Vision System Checks Surface Mount Resistors - Envisage Systems
Electric Components & Solar
A vision system checks surface mounted resistors for defects such as blemishes, cracks, and scratches.
Surface mounted resistors are manufactured by depositing a metal oxide film onto a ceramic substrate. Resistive elements and terminations are then formed using a photo lithography process, after which a laser trims each resistor to a specific size. The wafer-thin ceramic substrates themselves are relatively small, yet can contain several hundred resistors all of which must be inspected for any defects before the individual resistors on a wafer are diced into individual components. Manually inspecting such small components for defects such as blemishes, cracks, and scratches, then marking those that are defective, would be a time consuming and error prone process. To alleviate an operator from such a burden, engineers at Envisage Systems have now developed a new fully automated system specifically for the purpose. Not only does the system employ a machine vision system to check for the defective parts automatically, once it has done so, it renders any faulty resistors unusable by scribing a laser across them. Once the resistors are then tested electrically later in the production process, the faulty resistors on the ceramic wafer can be immediately identified and rejected.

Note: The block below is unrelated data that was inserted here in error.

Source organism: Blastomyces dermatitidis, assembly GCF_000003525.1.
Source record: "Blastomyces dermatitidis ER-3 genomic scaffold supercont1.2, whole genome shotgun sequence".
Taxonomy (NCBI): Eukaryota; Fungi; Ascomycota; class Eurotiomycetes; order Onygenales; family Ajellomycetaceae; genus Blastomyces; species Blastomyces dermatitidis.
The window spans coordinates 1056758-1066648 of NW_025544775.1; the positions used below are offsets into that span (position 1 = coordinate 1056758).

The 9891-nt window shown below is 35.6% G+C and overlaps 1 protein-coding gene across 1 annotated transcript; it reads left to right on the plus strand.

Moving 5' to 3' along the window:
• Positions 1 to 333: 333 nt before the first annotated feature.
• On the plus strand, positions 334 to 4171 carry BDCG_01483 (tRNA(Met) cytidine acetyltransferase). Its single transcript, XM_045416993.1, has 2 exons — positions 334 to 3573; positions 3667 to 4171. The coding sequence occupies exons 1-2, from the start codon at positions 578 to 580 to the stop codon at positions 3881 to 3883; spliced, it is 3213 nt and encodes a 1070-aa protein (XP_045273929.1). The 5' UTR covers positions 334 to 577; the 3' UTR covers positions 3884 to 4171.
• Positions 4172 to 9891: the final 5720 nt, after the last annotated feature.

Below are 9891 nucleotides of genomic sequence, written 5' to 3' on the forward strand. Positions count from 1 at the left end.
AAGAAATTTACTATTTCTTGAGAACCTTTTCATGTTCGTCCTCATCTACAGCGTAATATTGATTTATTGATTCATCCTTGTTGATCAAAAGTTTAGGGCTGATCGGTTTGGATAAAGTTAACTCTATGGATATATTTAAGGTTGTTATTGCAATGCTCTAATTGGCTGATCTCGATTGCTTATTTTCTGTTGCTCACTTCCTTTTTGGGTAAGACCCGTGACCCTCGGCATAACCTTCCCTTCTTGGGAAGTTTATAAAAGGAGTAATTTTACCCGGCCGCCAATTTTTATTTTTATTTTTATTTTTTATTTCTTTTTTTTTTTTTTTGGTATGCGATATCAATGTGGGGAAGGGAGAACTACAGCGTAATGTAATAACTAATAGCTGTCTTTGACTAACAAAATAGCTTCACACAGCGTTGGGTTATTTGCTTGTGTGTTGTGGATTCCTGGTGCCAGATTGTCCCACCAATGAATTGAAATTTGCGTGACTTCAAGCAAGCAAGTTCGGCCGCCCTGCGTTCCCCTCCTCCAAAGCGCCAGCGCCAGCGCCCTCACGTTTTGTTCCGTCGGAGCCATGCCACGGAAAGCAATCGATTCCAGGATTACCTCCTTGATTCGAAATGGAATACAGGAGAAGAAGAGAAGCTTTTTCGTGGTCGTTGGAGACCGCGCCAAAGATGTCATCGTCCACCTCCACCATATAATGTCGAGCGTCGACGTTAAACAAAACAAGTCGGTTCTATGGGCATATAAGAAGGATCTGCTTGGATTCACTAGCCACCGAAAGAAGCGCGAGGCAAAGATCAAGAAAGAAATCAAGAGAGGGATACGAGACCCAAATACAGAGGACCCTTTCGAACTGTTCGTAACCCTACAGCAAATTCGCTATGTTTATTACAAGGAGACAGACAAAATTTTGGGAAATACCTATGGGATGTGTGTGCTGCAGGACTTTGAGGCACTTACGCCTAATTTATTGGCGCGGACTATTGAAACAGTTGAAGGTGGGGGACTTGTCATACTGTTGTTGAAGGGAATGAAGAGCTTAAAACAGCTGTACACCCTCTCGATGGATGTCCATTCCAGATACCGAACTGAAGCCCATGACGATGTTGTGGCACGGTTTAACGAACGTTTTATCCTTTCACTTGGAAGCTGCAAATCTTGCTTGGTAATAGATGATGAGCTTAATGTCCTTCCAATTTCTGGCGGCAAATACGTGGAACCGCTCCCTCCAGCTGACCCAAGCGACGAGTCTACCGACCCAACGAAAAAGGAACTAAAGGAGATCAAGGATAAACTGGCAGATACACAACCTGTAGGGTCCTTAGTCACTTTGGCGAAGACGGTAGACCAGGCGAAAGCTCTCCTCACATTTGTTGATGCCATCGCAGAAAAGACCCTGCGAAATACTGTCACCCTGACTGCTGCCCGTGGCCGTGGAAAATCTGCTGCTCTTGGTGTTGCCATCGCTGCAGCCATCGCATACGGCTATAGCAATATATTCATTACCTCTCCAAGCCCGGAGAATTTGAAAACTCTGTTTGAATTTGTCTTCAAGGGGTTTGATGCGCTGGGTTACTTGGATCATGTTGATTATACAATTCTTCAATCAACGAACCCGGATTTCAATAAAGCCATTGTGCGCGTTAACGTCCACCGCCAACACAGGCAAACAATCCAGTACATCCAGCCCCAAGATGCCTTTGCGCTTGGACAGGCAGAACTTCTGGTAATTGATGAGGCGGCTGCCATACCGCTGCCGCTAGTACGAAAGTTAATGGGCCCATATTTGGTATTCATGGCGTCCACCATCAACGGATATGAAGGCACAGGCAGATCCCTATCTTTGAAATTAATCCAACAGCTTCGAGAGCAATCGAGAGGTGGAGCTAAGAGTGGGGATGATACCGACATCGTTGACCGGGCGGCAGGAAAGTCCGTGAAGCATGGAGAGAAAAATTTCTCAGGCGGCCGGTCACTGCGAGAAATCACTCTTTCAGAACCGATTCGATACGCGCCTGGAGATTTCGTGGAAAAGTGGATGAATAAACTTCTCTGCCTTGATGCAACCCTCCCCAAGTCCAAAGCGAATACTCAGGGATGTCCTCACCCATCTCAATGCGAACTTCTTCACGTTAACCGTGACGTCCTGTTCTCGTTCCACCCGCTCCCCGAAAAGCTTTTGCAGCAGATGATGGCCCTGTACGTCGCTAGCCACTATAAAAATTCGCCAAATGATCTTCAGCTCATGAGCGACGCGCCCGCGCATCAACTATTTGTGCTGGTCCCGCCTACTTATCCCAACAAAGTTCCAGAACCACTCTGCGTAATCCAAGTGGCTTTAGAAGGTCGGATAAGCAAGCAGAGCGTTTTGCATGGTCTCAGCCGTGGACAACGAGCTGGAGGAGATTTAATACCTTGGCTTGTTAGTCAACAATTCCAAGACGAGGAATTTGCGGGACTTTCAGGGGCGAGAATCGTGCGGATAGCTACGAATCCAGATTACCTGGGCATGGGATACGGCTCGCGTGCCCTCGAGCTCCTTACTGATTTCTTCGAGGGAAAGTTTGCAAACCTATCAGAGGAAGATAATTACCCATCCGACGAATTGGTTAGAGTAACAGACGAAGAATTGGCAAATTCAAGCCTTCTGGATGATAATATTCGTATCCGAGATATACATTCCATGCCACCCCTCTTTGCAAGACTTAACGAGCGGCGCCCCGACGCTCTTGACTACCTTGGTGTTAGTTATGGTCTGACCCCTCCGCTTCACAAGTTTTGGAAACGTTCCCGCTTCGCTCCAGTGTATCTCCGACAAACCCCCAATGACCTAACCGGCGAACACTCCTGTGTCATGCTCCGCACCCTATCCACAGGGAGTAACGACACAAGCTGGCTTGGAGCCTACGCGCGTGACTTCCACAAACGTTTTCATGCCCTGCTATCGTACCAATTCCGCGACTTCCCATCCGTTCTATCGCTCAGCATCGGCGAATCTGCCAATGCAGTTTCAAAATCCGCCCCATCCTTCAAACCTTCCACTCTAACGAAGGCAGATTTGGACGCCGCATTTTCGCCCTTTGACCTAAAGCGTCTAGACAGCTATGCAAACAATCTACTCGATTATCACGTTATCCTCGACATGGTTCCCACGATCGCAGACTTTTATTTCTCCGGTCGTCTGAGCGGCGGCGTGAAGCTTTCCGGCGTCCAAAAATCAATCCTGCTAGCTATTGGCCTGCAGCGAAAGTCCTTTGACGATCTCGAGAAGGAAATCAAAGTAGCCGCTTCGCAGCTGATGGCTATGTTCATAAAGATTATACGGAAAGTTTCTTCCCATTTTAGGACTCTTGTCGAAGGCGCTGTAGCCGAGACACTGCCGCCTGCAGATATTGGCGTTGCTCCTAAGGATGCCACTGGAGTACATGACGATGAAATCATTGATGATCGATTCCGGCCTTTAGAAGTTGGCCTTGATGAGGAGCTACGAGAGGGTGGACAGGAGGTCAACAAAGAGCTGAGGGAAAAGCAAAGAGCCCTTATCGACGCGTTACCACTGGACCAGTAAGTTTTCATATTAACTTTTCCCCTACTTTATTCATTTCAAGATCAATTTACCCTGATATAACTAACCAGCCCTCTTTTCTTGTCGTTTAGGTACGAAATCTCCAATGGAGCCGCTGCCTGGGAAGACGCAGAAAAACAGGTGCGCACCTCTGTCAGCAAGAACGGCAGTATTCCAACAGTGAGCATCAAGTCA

The inspection system itself is comprised of four stations, each of which work in concert under control of an embedded PC and an Omron PLC to load, inspect, ablate, and finally unload wafers of resistors. Prior to the inspection process, twenty five 2 inch square ceramic substrates – each containing hundreds of resistors – are manually loaded into an open-ended cartridge which is then inserted into the machine. Once the inspection procedure commences, the cartridge is lowed by an actuator until it reaches a point where the edge of the wafer in the top of the cartridge lies flush with a Festo pneumatic short stoke cylinder. The PLC then instructs the cylinder to move the first of the wafers into a loading station inside the machine.
From there, the wafer must be carried to an inspection station where the resistors can be checked for integrity by the vision system. To move the wafer, the system employs a linear rail mounted directly above the wafer fitted with a pair of vacuum grippers. Once a wafer enters the system, the rail moves the first of the vacuum grippers directly above the wafer and then lowers it until the gripper makes contact with the wafer. A vacuum is then applied to the gripper and the linear rail moves the gripper holding the wafer in a linear fashion up and over to an inspection station.
At the inspection station, an LED light source mounted below the wafer illuminates the entire wafer, highlighting the laser etching on the surface of the wafer and the body of the resisters themselves. The light source projects light through the wafer into a Baumer TXG13 camera fitted with a Navitar motorized zoom lens. During the inspection process, the wafer is moved incrementally by the inspection stage at the station along its x and y axes, a process that enables the system to capture images of as many, or as few, resistors as the operator wishes at a time.